Very true.  The longevity is crazy.  I do think the number of elite level women’s basketball players is considerably lower than men’s, mostly due to interest in the game, and as such the ability of a top program to recruit and say “these four programs have won the last 30 women’s bball titles and make up half the WNBA” (all stats approximate) is a pretty solid recruiting pitch.

Disclaimer:  I think whatever team has LeBron James should be favored for the title always

Having said that

So much of the aura and respect for the Heat stems from the fact that they’ve won two titles in a row and “when they’re playing like they do when it matters they can’t be beat.”  But we know that to be untrue per the following.

  • LeBron doesn’t have those nonsense games 6&7 in Boston in ‘12, they don’t win the title.
  • LeBron doesn’t hit that crazy layup in overtime of game 1 of Pacers/Heat last year and everything else goes the same, the Pacers go down as Eastern champs in 6, w/a resounding 25 point win at home to go to the finals.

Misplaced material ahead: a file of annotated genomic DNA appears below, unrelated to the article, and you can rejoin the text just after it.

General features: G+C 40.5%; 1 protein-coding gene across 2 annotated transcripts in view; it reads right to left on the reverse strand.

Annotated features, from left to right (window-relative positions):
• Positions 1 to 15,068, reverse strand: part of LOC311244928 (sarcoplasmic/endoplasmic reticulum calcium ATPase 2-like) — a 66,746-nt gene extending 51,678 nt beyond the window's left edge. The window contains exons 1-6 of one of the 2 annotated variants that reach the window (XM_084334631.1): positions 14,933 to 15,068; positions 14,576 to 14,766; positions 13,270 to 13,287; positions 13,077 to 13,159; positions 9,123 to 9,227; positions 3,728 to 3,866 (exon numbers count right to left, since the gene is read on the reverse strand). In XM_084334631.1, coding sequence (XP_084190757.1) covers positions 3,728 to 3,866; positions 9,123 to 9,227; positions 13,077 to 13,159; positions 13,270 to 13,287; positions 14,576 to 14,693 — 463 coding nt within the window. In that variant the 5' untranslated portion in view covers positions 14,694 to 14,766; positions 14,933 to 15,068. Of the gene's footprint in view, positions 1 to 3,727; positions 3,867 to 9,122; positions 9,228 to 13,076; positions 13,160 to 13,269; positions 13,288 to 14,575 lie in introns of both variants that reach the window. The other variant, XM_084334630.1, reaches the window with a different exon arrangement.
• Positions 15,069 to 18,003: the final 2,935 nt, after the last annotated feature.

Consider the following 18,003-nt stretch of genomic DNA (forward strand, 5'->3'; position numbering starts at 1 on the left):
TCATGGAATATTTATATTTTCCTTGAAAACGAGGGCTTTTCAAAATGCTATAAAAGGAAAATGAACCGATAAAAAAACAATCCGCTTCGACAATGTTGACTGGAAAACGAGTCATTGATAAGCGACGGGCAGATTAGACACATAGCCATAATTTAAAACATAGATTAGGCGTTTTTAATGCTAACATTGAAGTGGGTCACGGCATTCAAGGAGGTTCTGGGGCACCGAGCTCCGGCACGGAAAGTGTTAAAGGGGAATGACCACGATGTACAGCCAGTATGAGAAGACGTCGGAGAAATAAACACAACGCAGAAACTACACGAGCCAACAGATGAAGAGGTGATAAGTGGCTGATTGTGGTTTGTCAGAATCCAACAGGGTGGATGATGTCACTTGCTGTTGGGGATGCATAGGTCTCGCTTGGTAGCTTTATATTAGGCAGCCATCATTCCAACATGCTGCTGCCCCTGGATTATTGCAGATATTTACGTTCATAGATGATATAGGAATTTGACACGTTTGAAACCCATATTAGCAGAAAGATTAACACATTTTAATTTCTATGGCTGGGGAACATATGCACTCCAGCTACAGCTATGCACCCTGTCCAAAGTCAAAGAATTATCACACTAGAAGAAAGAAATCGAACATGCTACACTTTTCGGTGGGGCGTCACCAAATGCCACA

• Ray Allen doesn’t hit the greatest shot in NBA history (yes I said it stakes, timing, all of it), they don’t have that aura, and we remember LeBron for turning the ball over twice in the last minute and half on possessions where he held the ball for the whole shot clock instead of the whole loses headband-goes off thing.
  • Tim Duncan doesn’t miss a two foot bunny, they might still be playing.

Point being, the Heat as the best is based off their actually winning the title, when in reality, just a few things go differently and we’re talking a completely different game.